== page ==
As much as some would wish to make political hay of it, how Davy Crockett fell at the Alamo matters little.
There are plenty of versions of Crockett’s heroic death — from Mexican soldiers, women survivors of the battle, the alcalde of San Antonio at the time, and others.
One account though, in the diary of a Mexican lieutenant, Jose Enrique de la Peña, a supposed eyewitness as well, alleges that Crockett and a half dozen prisoners were executed by Mexican Gen. Antonio López de Santa Anna after being overpowered and disarmed.
Today every truth or falsehood is accepted or denied based on how it either pleases or annoys the arbiters of political thought. So this alternative history, although published in Mexico in 1955 and garnering little attention until the present, has been declared the correct one by the new mindset in the U.S., whose tendencies almost always lean towards what demeans and injures the nation.
Historiography is often swayed by this kind of partisanship since every chronicle is written by the conquerors and then erased by revisionists.
Common sense, however, is more difficult for either group of censors to stamp out —requiring some sleight of hand to make the de la Peña diary more palatable.
The misdirection in this case is what relevance the manner of Davy Crockett’s demise has, when he and some 200 other Texans accepted certain death holding off an army of thousands of troops for 13 days.
To delve into the gruesome last moments of anyone’s end in those valiant circumstances is unseemly, as the average person instinctively realizes.
Great events, of course, are almost never plainly black and white, and that doubtlessly goes for last stands against overwhelming force.
And notwithstanding activists’ ceaseless and negative reinterpretations of our collective past, history need not always have a malicious, lying and conniving aspect; sometimes things just work out one way rather than another.
It wasn’t just 300 Spartans, for example, holding the pass at Thermopylae.
Seven hundred brave Thespians refused Leonidas’ order for the rest of the Greek force to retreat and perished fighting to the last man as well.
Yet whether the Spartans’ odds facing the enormous Persian army were a thousand to one or 100 to 1 1is hardly germane, except perhaps to facilitate axe grinding 2,500 years later.
And those sharpening blades seem to have one particular family of nations in their sights. If it isn’t the United States’ saga being slandered and humbled, it’s one of America’s allies having its annals negatively rewritten, its courageous episodes diminished.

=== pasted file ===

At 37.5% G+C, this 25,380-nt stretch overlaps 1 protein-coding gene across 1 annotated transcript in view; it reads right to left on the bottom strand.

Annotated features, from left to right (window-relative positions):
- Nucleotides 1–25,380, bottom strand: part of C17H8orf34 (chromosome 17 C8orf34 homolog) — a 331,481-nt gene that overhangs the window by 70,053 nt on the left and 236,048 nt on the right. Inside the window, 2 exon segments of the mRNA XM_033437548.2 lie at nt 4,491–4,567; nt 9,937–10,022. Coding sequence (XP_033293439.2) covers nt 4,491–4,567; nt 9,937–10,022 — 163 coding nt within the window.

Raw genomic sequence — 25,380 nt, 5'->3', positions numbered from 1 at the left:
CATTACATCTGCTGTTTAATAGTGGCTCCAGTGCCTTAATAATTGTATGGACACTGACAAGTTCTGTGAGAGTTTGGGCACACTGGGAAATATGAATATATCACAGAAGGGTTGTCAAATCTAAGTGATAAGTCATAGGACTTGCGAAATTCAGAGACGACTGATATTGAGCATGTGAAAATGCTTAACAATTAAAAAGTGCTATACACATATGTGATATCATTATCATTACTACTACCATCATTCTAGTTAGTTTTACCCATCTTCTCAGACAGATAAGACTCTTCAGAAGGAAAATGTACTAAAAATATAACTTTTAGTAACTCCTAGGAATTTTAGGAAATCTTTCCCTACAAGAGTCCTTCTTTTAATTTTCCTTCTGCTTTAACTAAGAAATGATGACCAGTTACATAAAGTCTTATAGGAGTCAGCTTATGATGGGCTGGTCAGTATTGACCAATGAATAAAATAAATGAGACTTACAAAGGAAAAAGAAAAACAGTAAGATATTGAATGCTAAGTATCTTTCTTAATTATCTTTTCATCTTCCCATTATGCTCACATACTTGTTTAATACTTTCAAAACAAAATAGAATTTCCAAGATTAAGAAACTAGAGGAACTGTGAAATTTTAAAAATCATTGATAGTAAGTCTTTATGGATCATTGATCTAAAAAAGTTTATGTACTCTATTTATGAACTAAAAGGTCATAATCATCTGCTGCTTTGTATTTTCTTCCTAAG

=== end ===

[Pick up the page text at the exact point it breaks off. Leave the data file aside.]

The remaking of history currently underway uses partisan wrecking balls that conveniently only swing in one direction: at the foundation of the culture and traditions of the West.
So Israel too, as America’s staunch partner in the Mideast, is unquestionably a prime target. The Jewish people’s "Alamo," the fortress at Masada, has likewise also come under intense scrutiny lately.
Where are the skeletons, it’s being asked, of the thousand defenders under rebel leader Eleazar Ben-Yair, and those of their families, who fought to the end and then committed mass suicide rather than surrender to the Romans?
Only a couple dozen remains have been found and there’s evidence some might be the bones of Romans.
Israel’s enemies and critics seem delighted at the dearth of mass graves, since that also deflects attention away from the Herculean proof on the ground left two thousand years ago, far too massive to ever be erased.
The outlines of Roman general Flavius Silva’s camps and walls surround Masada, as does the colossal 750 feet long, 375 feet high earthen ramp the legionnaires built up the side of the sheer cliffs to the ramparts.
Something stupendous and earth-shaking transpired here, whether the Jewish state’s detractors like it or not.
The details of the past certainly are forever subject to debate but basic fairness and objectivity should insist that heroes such as Davy Crockett, King Leonidas or Eleazar Ben-Yair who gave their lives for what they believed shouldn’t be reinvented by advocates so timid and flighty as to be microaggressed by what others believe.
David Nabhan is a science writer, the author of "Earthquake Prediction: Dawn of the New Seismology" (2017) and three previous books on earthquakes. Nabhan is also a science fiction writer ("The Pilots of Borealis," 2015) and the author of many newspaper and magazine Op-Eds. Nabhan has been featured on television and talk radio globally. His website is www.earthquakepredictors.com. Read David Nabhan's Reports — More Here.
© 2023 Newsmax. All rights reserved.